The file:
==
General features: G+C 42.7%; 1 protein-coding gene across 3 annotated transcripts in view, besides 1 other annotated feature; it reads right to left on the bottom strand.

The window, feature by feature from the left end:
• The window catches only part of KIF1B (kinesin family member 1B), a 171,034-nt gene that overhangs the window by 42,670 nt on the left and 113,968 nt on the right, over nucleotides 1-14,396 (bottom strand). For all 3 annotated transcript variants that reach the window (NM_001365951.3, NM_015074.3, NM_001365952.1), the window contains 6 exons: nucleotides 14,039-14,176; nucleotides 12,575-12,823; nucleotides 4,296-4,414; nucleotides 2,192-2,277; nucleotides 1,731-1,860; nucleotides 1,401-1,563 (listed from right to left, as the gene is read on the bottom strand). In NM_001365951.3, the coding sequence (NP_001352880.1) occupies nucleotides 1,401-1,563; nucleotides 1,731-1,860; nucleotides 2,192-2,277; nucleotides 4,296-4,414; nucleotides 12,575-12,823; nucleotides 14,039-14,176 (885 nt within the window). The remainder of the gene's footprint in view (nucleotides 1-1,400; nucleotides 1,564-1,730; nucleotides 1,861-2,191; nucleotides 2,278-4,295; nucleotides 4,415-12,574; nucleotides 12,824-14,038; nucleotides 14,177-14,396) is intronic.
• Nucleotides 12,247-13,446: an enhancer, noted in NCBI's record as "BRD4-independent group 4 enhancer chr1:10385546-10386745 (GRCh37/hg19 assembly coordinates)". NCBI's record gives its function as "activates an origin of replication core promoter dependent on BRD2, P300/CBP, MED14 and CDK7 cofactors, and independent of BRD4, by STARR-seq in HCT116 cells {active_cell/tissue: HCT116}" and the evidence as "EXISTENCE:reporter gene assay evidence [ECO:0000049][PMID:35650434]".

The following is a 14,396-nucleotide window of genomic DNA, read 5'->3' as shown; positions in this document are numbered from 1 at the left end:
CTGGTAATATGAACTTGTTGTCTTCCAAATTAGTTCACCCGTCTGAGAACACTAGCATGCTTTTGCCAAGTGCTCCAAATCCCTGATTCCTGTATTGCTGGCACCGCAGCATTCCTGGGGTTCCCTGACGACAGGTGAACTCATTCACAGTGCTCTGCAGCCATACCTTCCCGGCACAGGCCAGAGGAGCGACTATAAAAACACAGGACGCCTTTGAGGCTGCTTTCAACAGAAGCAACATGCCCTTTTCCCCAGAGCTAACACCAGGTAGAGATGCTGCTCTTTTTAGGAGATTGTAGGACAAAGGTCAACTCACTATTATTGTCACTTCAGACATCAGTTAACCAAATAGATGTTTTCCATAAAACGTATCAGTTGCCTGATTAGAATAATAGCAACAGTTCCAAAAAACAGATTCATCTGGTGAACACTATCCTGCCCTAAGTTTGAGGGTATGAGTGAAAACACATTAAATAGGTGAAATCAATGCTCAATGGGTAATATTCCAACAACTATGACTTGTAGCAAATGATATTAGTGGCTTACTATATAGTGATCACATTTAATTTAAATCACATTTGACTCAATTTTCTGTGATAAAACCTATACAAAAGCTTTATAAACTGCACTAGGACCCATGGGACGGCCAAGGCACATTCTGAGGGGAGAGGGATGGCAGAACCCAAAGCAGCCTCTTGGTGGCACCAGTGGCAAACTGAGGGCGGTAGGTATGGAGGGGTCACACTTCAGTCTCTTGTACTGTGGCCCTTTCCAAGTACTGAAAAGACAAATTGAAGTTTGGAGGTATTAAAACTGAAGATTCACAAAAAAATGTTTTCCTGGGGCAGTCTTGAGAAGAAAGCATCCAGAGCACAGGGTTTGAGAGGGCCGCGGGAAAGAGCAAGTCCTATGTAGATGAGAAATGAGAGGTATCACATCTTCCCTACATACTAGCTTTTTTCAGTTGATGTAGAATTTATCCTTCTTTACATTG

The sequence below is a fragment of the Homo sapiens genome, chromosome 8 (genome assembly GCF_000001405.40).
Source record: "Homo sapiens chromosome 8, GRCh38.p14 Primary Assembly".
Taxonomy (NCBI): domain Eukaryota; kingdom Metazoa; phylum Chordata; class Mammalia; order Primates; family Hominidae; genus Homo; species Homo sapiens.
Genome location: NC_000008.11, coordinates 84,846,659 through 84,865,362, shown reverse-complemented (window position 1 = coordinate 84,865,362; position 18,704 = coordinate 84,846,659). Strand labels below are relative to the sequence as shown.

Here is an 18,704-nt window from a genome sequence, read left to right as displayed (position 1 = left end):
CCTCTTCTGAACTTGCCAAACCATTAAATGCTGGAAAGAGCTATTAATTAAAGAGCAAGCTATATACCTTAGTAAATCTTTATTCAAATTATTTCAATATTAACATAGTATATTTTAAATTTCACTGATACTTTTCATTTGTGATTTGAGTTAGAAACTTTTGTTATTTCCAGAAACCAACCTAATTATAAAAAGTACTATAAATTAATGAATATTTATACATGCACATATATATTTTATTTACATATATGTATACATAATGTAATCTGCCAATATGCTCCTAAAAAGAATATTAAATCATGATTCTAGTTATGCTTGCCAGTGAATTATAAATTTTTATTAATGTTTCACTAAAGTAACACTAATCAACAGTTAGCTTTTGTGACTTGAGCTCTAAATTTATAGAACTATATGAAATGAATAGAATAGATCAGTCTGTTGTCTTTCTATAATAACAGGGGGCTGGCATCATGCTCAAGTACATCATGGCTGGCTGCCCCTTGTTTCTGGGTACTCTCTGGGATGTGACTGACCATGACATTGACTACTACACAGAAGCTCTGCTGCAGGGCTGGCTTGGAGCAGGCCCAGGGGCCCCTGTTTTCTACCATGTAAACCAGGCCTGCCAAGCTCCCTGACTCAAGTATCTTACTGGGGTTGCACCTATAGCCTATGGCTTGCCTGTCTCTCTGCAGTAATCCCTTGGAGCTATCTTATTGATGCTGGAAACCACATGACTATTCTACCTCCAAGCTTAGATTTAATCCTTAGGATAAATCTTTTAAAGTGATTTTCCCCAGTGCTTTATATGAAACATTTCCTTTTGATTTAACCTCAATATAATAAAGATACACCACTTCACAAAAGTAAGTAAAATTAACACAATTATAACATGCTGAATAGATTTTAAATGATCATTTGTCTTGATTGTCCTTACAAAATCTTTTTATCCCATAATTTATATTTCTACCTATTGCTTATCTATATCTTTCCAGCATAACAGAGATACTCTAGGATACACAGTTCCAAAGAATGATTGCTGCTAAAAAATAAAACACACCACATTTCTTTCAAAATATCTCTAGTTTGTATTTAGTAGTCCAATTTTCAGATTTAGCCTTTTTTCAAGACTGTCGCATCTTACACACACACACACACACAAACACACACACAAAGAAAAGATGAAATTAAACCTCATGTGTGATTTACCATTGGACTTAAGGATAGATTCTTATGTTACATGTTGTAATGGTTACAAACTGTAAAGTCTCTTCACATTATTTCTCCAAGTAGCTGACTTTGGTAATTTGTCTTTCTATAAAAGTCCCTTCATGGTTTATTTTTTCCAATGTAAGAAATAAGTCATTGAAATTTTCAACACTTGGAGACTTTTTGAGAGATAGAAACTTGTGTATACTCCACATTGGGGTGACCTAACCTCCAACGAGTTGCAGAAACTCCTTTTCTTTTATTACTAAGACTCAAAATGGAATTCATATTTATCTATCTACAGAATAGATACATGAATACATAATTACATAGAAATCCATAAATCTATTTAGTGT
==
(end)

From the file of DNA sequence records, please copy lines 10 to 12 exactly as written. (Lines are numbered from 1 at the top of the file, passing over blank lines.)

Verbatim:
Genome location: NC_000008.11, coordinates 84,846,659 through 84,865,362, shown reverse-complemented (window position 1 = coordinate 84,865,362; position 18,704 = coordinate 84,846,659). Strand labels below are relative to the sequence as shown.

Here is an 18,704-nt window from a genome sequence, read left to right as displayed (position 1 = left end):
CCTCTTCTGAACTTGCCAAACCATTAAATGCTGGAAAGAGCTATTAATTAAAGAGCAAGCTATATACCTTAGTAAATCTTTATTCAAATTATTTCAATATTAACATAGTATATTTTAAATTTCACTGATACTTTTCATTTGTGATTTGAGTTAGAAACTTTTGTTATTTCCAGAAACCAACCTAATTATAAAAAGTACTATAAATTAATGAATATTTATACATGCACATATATATTTTATTTACATATATGTATACATAATGTAATCTGCCAATATGCTCCTAAAAAGAATATTAAATCATGATTCTAGTTATGCTTGCCAGTGAATTATAAATTTTTATTAATGTTTCACTAAAGTAACACTAATCAACAGTTAGCTTTTGTGACTTGAGCTCTAAATTTATAGAACTATATGAAATGAATAGAATAGATCAGTCTGTTGTCTTTCTATAATAACAGGGGGCTGGCATCATGCTCAAGTACATCATGGCTGGCTGCCCCTTGTTTCTGGGTACTCTCTGGGATGTGACTGACCATGACATTGACTACTACACAGAAGCTCTGCTGCAGGGCTGGCTTGGAGCAGGCCCAGGGGCCCCTGTTTTCTACCATGTAAACCAGGCCTGCCAAGCTCCCTGACTCAAGTATCTTACTGGGGTTGCACCTATAGCCTATGGCTTGCCTGTCTCTCTGCAGTAATCCCTTGGAGCTATCTTATTGATGCTGGAAACCACATGACTATTCTACCTCCAAGCTTAGATTTAATCCTTAGGATAAATCTTTTAAAGTGATTTTCCCCAGTGCTTTATATGAAACATTTCCTTTTGATTTAACCTCAATATAATAAAGATACACCACTTCACAAAAGTAAGTAAAATTAACACAATTATAACATGCTGAATAGATTTTAAATGATCATTTGTCTTGATTGTCCTTACAAAATCTTTTTATCCCATAATTTATATTTCTACCTATTGCTTATCTATATCTTTCCAGCATAACAGAGATACTCTAGGATACACAGTTCCAAAGAATGATTGCTGCTAAAAAATAAAACACACCACATTTCTTTCAAAATATCTCTAGTTTGTATTTAGTAGTCCAATTTTCAGATTTAGCCTTTTTTCAAGACTGTCGCATCTTACACACACACACACACACAAACACACACACAAAGAAAAGATGAAATTAAACCTCATGTGTGATTTACCATTGGACTTAAGGATAGATTCTTATGTTACATGTTGTAATGGTTACAAACTGTAAAGTCTCTTCACATTATTTCTCCAAGTAGCTGACTTTGGTAATTTGTCTTTCTATAAAAGTCCCTTCATGGTTTATTTTTTCCAATGTAAGAAATAAGTCATTGAAATTTTCAACACTTGGAGACTTTTTGAGAGATAGAAACTTGTGTATACTCCACATTGGGGTGACCTAACCTCCAACGAGTTGCAGAAACTCCTTTTCTTTTATTACTAAGACTCAAAATGGAATTCATATTTATCTATCTACAGAATAGATACATGAATACATAATTACATAGAAATCCATAAATCTATTTAGTGT